How the Great American Eclipse will bring solar science to Earth

The Aug. 21 eclipse promises Americans a rare window into our nearest star.

Gillian Flaccus/AP
This frame grab from a video shows Gene Brick, (l.) and his son, Bartt Brick, peering through a telescope in Madras, Ore., June 12, 2017, that they made together in 1964. The two plan to watch the upcoming solar eclipse together Aug. 21, 2017, as it passes through Oregon.

On Aug. 21 the moon and the sun are set to align in a way not witnessed in the United States since 1979. The Great American Eclipse will cast a shadowy path from Oregon to South Carolina. And solar scientists could not be more excited.

There have been hundreds of total solar eclipses since Galileo first aimed his telescope skyward. But each eclipse offers a few minutes to glean more insight into our nearest star’s deepest mysteries. 

Images collected even 20 years ago were taken with devices “100 times worse” than today’s, says Jay Pasachoff, an astronomer and veteran eclipse hunter. “We can take more images and more specialized images than we used to be able to,” he says. After all, America’s last eclipse hit the same year as the first Sony Walkman.

By concealing the light from the sun’s photosphere, eclipses have helped reveal startling facts about the cosmos. In 1919, astronomers observed starlight bending from the sun’s gravitational pull, supporting Albert Einstein’s general theory of relativity. And in one of the earliest examples of citizen science, astronomer Edmond Halley asked fellow Englishmen to time the 1715 eclipse; he used that data to improve future eclipse predictions.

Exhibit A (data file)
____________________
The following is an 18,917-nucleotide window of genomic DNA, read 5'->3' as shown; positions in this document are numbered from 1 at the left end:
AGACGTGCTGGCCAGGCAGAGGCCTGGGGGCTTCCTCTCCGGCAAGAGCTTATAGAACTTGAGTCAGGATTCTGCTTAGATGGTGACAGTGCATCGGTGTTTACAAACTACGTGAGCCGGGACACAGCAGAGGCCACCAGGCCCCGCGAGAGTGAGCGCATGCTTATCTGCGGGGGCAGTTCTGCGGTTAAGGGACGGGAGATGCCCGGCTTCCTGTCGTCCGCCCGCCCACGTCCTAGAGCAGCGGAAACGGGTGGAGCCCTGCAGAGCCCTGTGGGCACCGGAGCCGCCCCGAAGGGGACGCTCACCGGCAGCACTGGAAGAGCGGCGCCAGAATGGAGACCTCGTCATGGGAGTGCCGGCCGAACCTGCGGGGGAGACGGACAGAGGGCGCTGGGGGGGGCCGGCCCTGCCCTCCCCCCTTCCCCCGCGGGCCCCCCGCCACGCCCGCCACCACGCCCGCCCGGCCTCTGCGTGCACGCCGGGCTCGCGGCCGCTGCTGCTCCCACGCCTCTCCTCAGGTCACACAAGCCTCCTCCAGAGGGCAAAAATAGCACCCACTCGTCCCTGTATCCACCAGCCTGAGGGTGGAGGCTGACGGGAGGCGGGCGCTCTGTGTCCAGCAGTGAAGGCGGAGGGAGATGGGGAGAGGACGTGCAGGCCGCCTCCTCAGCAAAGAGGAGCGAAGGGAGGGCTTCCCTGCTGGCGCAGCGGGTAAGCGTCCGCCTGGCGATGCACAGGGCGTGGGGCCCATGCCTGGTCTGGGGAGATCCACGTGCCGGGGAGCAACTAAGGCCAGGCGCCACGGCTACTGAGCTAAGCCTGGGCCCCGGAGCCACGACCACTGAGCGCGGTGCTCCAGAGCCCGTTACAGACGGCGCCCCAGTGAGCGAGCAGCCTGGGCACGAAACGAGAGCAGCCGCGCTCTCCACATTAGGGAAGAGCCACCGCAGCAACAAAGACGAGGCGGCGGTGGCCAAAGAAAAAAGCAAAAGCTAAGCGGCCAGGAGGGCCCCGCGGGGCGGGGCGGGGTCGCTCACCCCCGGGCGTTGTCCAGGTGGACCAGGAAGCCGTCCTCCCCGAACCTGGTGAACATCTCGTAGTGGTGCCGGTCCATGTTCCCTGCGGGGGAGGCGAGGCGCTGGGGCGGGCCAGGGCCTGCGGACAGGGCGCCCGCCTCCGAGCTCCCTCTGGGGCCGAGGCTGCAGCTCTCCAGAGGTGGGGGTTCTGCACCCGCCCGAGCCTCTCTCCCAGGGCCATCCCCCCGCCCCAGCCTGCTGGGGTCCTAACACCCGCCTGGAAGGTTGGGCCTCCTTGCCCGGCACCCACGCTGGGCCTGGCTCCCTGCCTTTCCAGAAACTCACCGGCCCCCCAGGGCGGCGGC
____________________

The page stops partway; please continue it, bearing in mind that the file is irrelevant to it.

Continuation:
Next week’s eclipse offers an opportunity Halley could never have imagined, thanks to the networked computers sitting in most people’s pockets. The moon’s shadow skims across the ground at supersonic speed, capping individual observation time at less than three minutes.

A Google-University of California, Berkeley collaboration aims to enlist smartphone users across the country to stitch together “Eclipse Megamovie 2017” spanning the 90-minute duration. The movie will offer scientists a unique window into how the corona changes over time. The data will be made publicly available for researchers all over the world.

Such a film could help unravel the “coronal heating problem.” Eclipses provide a rare glimpse at the corona, the wreath of particles usually drowned out by the star’s glare. Observers of an 1879 eclipse thought they had detected a new element (dubbed “coronium”), but their finding turned out to be far more revolutionary: a mysteriously intense heat that somehow denuded iron atoms of their electrons.

The sun’s corona, astronomers would eventually conclude, must be hundreds of times as hot as its surface, a paradox one NASA scientist likened to putting a frying pan on a block of ice and watching it boil water. Professor Pasachoff has devoted much of his professional life to exploring this puzzle. He has chased more than 60 eclipses all over the globe, and this time he’ll be watching from Salem, Ore., a location chosen “based on 20 years of cloudiness statistics.”

Eclipse enthusiasts hoping to follow Pasachoff’s example should plan for dense traffic, as immense interest is predicted to overwhelm the capacity of many rural areas in the razor-thin path of totality. NASA recommends arriving a day early with food, water, toilet paper, and eclipse glasses for safe observation. Those outside the path of totality, even as far north as Maine, can still view a partial eclipse with proper eye protection, provided weather doesn't cloud the sky. (Test your eclipse glasses with a flashlight before risking a glance at the sun.) Check out NASA's eclipse page for information on additional citizen science opportunities.

And if hopes of seeing this eclipse are dashed by clouds or crowds, would-be citizen scientists will have a second chance on April 8, 2024, when another lunar shadow shades states from Texas to Maine.

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